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  11. Donna L says:

    Natalia, I’m curious as to how much you think there’s an overlap between the people in Russia who demonize sexual minorities and the people who still demonize Jews. And between those who use sexual minorities as a scapegoat, and those who do the same with Jews, regardless of their personal opinions. In other words, how much of this is very old wine in a relatively new bottle?

    • Observers have pointed out that “the gays are the new Jews” – multiple times by now.

      Popular journalist Oleg Kashin recently argued that high-level anti-Semitism in Russia is now over, as both the ethnic Slavs and Jews have united in fear and hatred of the Muslims from the North Caucasus and Central Asia (racism, contradictory migration policy, terror attacks, class issues, the drugs coming in from Afghanistan via former Soviet republics are said to figure into this, etc.)

      Perhaps he’s right – and perhaps this somehow figures into the government’s obsession with TEH GAY. Because, as you might notice, officials really, truly shy away from trying to antagonize the North Caucasus in particular. But sexual minorities? Why, they’re fair game. (Saying this last part with extreme sarcasm and derision, obvs)

  12. All Cats Are Beautiful says:

    Natalia,
    as a queer woman from Russia I really think you should reconsider your personal definition of homophobia. Just because many Russian politicians have gay friends or know gay people doesn’t mean they’re not homophobes when they make anti-gay laws. “I’m not a homophobe, but sexual minorities are not normal” is still a homophobic sentiment. Being fine with sexual minorities as long as they don’t show it in public/celebrate Pride is still hateful and phobic.

    While the history homophobia stems from is very different in Russia compared to western countries (or most other countries in general), it’s expressed so similar in many places of the world.

    Since I moved to Germany I got the impression that just like in my home country, most people really think they’re not homophobic when they say shit like “I’m not a homophobe, but I don’t want my child to be gay because AIDS/bullies/grandchildren” or whatever. I’ve been told this myself from Russian as well as German friends and family members. It seems to me that you want to convince people here that in Russia, these sentiments aren’t considered homophobic by the vast majority of people so it would be wrong to approach this topic by applying a ‘western’ definition of homophobia. But I never got the impression that this wider definition of homophobia and other *isms is accepted by e.g. the majority of people in Germany. That doesn’t make the phobic shit they say less phobic, though, because it’s not the majority that gets to decide what is and isn’t phobic.

    • As I said earlier, I don’t believe that “oh, they’re not homophobic – because they’re the good guys.”

      I believe that homophobia is ultimately very irrational. What these people are engaged in is something entirely different – it is rational, calculating, and, in the long run, I’m pretty sure it’s even worse than what the haters out on the sidewalk by the State Duma have done.

      With great power comes great responsibility. Russian statesmen and women believe it is their prerogative to throw certain groups under the bus, “for the greater good.”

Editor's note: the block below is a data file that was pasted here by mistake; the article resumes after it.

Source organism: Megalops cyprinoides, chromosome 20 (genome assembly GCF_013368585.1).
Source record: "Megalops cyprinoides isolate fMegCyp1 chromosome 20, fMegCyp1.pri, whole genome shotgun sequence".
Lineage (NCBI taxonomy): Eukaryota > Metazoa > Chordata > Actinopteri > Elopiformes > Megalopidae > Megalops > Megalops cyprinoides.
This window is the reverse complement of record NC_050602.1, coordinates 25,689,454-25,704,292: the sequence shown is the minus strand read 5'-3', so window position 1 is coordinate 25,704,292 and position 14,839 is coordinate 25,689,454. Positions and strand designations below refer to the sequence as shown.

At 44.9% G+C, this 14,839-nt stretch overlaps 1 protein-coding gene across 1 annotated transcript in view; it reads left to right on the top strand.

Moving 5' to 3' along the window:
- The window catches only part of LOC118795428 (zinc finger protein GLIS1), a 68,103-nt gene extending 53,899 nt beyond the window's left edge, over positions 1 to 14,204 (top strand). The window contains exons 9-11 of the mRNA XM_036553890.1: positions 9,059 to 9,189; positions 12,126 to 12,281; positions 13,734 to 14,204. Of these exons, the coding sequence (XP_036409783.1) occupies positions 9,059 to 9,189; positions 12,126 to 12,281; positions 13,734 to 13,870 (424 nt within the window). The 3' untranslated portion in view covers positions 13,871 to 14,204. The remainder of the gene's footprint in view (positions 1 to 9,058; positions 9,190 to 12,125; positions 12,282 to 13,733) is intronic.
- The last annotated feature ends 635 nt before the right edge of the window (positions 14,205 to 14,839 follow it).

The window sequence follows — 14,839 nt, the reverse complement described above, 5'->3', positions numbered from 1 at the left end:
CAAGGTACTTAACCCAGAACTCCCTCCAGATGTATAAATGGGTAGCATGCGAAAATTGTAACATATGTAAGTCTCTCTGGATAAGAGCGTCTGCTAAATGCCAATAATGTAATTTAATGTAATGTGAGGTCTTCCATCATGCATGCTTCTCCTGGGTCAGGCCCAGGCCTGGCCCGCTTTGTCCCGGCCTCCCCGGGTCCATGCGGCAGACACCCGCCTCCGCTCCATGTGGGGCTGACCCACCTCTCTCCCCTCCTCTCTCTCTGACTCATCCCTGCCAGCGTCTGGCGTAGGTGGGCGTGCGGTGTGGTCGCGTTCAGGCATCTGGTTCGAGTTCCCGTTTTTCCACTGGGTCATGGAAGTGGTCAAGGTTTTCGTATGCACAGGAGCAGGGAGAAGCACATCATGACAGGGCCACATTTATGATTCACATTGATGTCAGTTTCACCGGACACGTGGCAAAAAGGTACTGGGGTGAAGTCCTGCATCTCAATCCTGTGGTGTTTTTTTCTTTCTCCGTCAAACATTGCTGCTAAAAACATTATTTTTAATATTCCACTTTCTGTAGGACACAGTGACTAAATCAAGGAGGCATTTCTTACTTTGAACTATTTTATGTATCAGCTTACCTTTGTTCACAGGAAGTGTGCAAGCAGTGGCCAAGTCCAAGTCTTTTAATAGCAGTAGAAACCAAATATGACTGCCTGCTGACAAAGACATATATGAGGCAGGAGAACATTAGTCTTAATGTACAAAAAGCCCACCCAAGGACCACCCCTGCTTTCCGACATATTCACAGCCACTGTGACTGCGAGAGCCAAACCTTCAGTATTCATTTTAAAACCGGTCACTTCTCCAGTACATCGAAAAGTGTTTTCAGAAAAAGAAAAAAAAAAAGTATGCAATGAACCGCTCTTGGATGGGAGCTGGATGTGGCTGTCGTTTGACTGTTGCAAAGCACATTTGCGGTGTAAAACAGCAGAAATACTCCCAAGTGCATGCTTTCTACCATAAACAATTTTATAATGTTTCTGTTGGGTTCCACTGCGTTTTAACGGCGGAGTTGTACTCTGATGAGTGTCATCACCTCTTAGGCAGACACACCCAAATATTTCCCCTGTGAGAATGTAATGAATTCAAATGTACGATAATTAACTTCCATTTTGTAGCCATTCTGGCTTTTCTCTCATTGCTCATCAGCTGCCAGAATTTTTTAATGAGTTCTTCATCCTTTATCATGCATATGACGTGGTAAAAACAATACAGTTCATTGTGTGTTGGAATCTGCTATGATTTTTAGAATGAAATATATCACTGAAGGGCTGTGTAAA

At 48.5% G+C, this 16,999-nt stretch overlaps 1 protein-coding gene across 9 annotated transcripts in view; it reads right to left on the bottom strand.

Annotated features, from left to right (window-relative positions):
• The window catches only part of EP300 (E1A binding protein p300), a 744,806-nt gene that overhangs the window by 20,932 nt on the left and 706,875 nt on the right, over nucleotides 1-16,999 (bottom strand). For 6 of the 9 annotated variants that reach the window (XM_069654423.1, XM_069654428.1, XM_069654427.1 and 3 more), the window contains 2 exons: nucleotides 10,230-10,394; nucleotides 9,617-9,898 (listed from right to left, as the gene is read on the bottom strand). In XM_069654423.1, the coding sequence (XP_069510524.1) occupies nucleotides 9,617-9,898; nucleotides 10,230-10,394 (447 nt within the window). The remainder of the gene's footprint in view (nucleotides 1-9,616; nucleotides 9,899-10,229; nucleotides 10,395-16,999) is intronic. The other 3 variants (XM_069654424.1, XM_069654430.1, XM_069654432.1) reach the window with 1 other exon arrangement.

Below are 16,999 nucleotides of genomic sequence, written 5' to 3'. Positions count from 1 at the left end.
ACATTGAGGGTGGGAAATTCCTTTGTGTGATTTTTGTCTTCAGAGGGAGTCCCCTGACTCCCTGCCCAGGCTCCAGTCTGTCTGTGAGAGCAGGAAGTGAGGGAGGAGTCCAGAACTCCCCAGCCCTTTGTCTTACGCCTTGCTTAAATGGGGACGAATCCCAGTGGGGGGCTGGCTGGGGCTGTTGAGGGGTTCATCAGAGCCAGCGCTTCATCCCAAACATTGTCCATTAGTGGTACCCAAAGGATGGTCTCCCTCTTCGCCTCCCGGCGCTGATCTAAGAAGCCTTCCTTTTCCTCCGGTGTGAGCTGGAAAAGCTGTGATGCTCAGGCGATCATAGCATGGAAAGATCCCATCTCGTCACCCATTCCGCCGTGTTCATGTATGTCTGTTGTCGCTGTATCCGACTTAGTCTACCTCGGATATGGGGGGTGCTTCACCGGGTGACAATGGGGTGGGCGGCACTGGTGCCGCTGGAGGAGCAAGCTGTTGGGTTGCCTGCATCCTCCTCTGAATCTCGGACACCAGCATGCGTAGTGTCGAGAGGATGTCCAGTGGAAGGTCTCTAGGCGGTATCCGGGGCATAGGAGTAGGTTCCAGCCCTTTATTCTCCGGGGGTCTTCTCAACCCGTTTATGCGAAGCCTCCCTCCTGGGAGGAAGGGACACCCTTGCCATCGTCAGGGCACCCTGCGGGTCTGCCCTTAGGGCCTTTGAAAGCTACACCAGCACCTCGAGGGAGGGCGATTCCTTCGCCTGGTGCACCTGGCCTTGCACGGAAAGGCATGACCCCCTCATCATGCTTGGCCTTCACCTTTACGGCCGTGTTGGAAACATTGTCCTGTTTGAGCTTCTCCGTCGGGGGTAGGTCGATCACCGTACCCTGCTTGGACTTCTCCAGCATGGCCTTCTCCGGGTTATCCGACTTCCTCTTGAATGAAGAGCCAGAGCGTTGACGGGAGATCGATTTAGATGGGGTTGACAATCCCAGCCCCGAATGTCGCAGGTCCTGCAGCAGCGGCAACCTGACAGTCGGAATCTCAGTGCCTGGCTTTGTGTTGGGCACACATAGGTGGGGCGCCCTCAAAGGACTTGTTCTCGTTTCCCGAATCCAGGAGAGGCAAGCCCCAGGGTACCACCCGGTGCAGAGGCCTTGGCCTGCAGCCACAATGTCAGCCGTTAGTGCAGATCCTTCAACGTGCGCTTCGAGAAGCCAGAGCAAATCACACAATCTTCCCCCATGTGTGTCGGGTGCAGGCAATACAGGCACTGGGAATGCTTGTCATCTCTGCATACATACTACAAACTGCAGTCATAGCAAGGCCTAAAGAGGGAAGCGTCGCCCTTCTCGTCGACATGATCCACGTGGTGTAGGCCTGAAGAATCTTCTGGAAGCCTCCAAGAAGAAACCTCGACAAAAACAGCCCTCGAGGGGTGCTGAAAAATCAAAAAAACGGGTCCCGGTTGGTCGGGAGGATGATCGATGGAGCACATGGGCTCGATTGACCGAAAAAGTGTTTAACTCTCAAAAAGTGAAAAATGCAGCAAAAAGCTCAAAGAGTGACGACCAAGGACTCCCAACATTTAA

I don’t think that’s homophobia. I think it’s kinda worse, truth be told – but I can see how that didn’t necessarily come through in the OP.

      • All Cats Are Beautiful says:

        I believe that homophobia is ultimately very irrational. What these people are engaged in is something entirely different – it is rational, calculating, and, in the long run, I’m pretty sure it’s even worse than what the haters out on the sidewalk by the State Duma have done.

        With great power comes great responsibility. Russian statesmen and women believe it is their prerogative to throw certain groups under the bus, “for the greater good.”

        But it isn’t really rational or good for any country as whole in the long run to discriminate against gender/sexual and other minorities, even if the majority of people think otherwise and politicians present it that way. The reason they get away with it and people buy and perpetuate it is because of *phobias and *isms, IMO.

        Nevertheless, I don’t want to come off as if didn’t appreciate your blog post. I think you’re spot on for the most part and just disagree with this one thing.

      • Hugh says:

        I would quibble that the 1917 revolution didn’t occur due to the government’s failures at minority management. But you’re right, rational = / = good. To call a policy rational is not to praise it.

      • I think I pretty much see it the way Mister Nomad sees it (obviously, many factors contributed to the 1917 Revolution – but I see this as one of the factors).

        The kind of realpolitik that Russian state regularly engages in, I think it’s rational from their perspective, sure. I’m not calling it moral.

      • Hugh says:

        In both 1917 and 1991 the main push against the regime came from ethnically Russian working class people – the majority in almost every conceivable sense. In 1917, with the exception of Poles, minorities were quiescent until centralised authority had already broken down. In 1991, it’s a bit more complex, but it’s still basically the same story.

  13. DragonBreath says:

    My late mother would agree with everything Natalia has said. She grew up in Nazi Germany.

    • Donna L says: